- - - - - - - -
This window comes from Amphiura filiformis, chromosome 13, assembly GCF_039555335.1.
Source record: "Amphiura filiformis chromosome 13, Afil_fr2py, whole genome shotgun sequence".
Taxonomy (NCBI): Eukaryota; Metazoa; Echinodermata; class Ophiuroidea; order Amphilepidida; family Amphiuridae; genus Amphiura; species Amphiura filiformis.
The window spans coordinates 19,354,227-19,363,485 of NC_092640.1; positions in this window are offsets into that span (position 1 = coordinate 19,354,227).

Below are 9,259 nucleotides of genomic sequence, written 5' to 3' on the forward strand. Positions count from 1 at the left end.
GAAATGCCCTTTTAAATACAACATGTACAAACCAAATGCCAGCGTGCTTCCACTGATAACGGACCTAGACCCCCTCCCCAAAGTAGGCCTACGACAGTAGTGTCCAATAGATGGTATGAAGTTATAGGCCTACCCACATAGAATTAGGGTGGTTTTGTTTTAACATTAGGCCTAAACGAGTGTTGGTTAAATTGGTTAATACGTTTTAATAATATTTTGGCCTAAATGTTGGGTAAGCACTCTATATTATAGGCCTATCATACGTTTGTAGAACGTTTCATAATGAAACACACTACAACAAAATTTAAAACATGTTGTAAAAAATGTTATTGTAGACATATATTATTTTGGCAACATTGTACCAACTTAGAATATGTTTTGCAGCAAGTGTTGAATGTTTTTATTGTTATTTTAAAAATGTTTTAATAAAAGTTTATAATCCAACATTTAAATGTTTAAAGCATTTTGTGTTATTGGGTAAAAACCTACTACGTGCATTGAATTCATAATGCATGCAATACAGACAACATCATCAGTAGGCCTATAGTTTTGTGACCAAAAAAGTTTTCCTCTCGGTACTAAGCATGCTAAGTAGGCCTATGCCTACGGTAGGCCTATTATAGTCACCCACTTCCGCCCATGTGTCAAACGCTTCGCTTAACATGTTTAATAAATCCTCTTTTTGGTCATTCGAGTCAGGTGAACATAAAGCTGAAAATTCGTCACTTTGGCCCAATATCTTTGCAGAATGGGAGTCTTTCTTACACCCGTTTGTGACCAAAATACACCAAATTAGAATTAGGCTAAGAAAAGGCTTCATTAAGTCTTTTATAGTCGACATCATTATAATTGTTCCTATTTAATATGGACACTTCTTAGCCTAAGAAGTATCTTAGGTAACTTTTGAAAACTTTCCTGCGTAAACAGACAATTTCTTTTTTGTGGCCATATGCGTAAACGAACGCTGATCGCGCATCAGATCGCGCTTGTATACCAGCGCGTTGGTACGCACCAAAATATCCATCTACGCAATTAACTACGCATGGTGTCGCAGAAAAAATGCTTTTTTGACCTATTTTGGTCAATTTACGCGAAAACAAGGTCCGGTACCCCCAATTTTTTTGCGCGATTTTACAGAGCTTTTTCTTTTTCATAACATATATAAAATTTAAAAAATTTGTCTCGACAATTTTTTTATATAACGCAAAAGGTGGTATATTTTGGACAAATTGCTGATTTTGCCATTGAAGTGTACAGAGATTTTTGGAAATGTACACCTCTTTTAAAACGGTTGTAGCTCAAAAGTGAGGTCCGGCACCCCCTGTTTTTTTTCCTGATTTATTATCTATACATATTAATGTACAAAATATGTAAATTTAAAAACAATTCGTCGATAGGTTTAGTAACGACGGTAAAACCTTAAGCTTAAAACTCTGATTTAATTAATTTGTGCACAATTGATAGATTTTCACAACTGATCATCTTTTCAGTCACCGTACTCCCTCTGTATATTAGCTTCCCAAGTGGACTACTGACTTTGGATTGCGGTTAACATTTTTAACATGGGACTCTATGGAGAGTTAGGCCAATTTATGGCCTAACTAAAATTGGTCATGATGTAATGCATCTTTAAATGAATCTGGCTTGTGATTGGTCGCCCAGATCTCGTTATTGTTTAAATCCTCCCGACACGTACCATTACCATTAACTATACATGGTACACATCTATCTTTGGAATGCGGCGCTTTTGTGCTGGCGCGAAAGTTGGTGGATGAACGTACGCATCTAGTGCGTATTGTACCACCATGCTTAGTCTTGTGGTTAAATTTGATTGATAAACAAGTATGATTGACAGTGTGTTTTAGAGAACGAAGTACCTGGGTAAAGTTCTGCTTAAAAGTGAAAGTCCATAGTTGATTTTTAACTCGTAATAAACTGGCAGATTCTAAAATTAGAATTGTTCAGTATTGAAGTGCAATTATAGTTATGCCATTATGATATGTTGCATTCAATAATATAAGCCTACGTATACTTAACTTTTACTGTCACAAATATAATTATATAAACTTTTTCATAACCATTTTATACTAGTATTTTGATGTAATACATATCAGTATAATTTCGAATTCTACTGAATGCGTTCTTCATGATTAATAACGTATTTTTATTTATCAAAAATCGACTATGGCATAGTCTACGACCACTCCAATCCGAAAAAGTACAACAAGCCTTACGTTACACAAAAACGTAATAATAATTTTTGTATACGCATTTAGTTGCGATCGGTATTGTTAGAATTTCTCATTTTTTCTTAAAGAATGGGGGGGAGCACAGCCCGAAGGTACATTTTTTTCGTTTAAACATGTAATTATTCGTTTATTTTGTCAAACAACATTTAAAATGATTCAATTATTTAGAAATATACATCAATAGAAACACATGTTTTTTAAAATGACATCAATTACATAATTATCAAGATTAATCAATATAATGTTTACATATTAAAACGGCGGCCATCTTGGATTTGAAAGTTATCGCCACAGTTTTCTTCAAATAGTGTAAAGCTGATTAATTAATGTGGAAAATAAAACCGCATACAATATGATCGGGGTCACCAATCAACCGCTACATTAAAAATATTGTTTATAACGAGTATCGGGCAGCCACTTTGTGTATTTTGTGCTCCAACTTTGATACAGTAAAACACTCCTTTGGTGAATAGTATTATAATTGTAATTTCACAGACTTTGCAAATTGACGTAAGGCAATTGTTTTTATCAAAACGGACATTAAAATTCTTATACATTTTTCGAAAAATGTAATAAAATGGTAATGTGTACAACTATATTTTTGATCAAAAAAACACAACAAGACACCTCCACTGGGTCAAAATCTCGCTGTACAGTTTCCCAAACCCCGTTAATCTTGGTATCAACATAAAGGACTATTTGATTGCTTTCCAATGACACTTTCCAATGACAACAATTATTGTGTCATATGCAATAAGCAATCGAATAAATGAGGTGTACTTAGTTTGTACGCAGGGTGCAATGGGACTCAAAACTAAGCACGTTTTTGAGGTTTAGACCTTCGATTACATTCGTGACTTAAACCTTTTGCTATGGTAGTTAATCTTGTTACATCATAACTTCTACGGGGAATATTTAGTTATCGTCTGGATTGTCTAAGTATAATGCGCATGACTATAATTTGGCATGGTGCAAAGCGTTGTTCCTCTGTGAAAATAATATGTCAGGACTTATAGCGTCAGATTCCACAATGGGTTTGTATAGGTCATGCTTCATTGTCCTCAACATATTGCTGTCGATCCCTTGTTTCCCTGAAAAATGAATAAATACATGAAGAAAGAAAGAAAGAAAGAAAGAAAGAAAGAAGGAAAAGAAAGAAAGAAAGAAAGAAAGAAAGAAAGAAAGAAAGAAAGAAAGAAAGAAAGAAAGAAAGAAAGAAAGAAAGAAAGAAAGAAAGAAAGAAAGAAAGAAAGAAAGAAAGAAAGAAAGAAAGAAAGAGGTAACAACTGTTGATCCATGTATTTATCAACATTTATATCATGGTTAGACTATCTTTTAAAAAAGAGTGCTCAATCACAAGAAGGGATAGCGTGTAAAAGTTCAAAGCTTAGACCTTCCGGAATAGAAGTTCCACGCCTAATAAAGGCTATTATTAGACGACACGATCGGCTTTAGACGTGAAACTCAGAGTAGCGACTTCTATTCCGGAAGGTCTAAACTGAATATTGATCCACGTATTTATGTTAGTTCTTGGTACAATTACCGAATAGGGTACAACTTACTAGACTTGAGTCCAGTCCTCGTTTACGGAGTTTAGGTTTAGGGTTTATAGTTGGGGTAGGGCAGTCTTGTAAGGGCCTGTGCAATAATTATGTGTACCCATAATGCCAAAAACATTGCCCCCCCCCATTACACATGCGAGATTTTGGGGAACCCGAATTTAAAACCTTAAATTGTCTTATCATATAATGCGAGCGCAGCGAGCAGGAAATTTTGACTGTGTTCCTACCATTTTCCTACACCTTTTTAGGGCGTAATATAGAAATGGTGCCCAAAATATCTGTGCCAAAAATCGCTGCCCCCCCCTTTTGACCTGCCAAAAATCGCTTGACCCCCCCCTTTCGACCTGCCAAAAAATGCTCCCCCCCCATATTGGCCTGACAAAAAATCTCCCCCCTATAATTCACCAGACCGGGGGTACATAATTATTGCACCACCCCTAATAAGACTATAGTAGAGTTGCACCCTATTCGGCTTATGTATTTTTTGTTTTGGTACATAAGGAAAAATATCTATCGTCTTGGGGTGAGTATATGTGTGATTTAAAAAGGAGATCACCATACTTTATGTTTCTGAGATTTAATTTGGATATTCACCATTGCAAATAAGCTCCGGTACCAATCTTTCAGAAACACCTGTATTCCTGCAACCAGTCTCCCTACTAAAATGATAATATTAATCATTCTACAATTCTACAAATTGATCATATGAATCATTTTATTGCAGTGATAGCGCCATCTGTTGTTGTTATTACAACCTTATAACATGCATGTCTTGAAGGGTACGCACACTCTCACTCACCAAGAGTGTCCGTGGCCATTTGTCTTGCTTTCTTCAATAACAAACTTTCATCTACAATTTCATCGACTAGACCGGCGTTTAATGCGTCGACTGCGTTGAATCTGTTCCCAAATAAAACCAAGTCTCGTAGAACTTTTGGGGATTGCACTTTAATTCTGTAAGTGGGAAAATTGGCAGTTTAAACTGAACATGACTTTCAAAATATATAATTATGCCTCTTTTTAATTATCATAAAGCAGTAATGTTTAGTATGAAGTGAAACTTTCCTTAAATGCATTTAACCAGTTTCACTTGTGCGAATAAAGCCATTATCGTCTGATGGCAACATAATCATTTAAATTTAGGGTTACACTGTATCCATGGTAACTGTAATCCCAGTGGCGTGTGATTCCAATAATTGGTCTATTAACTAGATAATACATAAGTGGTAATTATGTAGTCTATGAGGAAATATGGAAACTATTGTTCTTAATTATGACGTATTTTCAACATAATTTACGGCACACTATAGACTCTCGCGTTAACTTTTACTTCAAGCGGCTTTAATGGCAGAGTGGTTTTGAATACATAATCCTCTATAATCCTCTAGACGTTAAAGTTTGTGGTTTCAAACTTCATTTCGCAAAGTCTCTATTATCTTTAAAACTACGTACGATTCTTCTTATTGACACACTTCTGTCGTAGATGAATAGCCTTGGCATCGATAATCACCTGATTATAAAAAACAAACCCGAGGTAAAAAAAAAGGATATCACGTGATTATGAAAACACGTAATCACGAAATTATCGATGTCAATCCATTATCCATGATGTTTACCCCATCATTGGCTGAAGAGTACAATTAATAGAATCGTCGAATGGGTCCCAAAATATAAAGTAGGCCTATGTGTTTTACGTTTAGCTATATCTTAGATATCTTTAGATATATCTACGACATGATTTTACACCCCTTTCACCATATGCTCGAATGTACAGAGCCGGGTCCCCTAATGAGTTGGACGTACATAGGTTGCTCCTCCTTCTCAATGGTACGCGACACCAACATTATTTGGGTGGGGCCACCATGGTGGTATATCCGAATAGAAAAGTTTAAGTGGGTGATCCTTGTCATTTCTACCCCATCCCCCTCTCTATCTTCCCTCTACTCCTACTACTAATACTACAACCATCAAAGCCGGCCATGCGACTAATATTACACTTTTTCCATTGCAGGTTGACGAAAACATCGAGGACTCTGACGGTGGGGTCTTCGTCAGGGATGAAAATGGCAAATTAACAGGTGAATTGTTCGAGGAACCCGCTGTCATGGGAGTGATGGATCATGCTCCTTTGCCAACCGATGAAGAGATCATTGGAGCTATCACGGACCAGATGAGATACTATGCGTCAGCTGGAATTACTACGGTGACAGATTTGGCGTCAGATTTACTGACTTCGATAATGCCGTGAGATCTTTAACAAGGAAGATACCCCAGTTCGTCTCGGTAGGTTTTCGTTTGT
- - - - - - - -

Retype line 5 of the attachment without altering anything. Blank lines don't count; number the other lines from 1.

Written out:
Below are 9,259 nucleotides of genomic sequence, written 5' to 3' on the forward strand. Positions count from 1 at the left end.